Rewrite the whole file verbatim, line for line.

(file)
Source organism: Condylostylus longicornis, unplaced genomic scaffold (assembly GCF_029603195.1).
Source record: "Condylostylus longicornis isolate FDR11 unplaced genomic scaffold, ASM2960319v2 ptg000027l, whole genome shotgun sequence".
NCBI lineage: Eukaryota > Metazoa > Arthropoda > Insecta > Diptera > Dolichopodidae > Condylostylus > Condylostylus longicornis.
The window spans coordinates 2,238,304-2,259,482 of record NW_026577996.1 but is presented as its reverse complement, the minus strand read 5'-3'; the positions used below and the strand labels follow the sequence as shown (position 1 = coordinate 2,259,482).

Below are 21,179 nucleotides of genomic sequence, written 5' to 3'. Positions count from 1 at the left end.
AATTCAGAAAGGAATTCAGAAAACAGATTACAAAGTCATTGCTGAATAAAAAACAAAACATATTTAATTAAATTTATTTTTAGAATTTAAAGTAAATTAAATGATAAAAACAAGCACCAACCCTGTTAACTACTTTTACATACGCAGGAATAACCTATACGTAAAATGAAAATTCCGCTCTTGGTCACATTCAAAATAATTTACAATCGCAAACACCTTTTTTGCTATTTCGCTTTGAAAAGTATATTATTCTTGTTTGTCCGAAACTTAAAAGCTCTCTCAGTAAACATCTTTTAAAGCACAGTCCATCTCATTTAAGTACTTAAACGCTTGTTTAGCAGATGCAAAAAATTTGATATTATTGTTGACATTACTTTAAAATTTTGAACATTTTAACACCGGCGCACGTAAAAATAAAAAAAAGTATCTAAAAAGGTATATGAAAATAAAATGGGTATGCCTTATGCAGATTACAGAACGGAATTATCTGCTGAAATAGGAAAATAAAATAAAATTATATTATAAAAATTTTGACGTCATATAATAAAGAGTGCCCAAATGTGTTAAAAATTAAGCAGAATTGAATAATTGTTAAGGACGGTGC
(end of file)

Source organism: Condylostylus longicornis, unplaced genomic scaffold (assembly GCF_029603195.1).
Source record: "Condylostylus longicornis isolate FDR11 unplaced genomic scaffold, ASM2960319v2 ptg000027l, whole genome shotgun sequence".
NCBI lineage: Eukaryota > Metazoa > Arthropoda > Insecta > Diptera > Dolichopodidae > Condylostylus > Condylostylus longicornis.
The window spans coordinates 2,238,304-2,259,482 of record NW_026577996.1 but is presented as its reverse complement, the minus strand read 5'-3'; the positions used below and the strand labels follow the sequence as shown (position 1 = coordinate 2,259,482).

Below are 21,179 nucleotides of genomic sequence, written 5' to 3'. Positions count from 1 at the left end.
AATTCAGAAAGGAATTCAGAAAACAGATTACAAAGTCATTGCTGAATAAAAAACAAAACATATTTAATTAAATTTATTTTTAGAATTTAAAGTAAATTAAATGATAAAAACAAGCACCAACCCTGTTAACTACTTTTACATACGCAGGAATAACCTATACGTAAAATGAAAATTCCGCTCTTGGTCACATTCAAAATAATTTACAATCGCAAACACCTTTTTTGCTATTTCGCTTTGAAAAGTATATTATTCTTGTTTGTCCGAAACTTAAAAGCTCTCTCAGTAAACATCTTTTAAAGCACAGTCCATCTCATTTAAGTACTTAAACGCTTGTTTAGCAGATGCAAAAAATTTGATATTATTGTTGACATTACTTTAAAATTTTGAACATTTTAACACCGGCGCACGTAAAAATAAAAAAAAGTATCTAAAAAGGTATATGAAAATAAAATGGGTATGCCTTATGCAGATTACAGAACGGAATTATCTGCTGAAATAGGAAAATAAAATAAAATTATATTATAAAAATTTTGACGTCATATAATAAAGAGTGCCCAAATGTGTTAAAAATTAAGCAGAATTGAATAATTGTTAAGGACGGTGC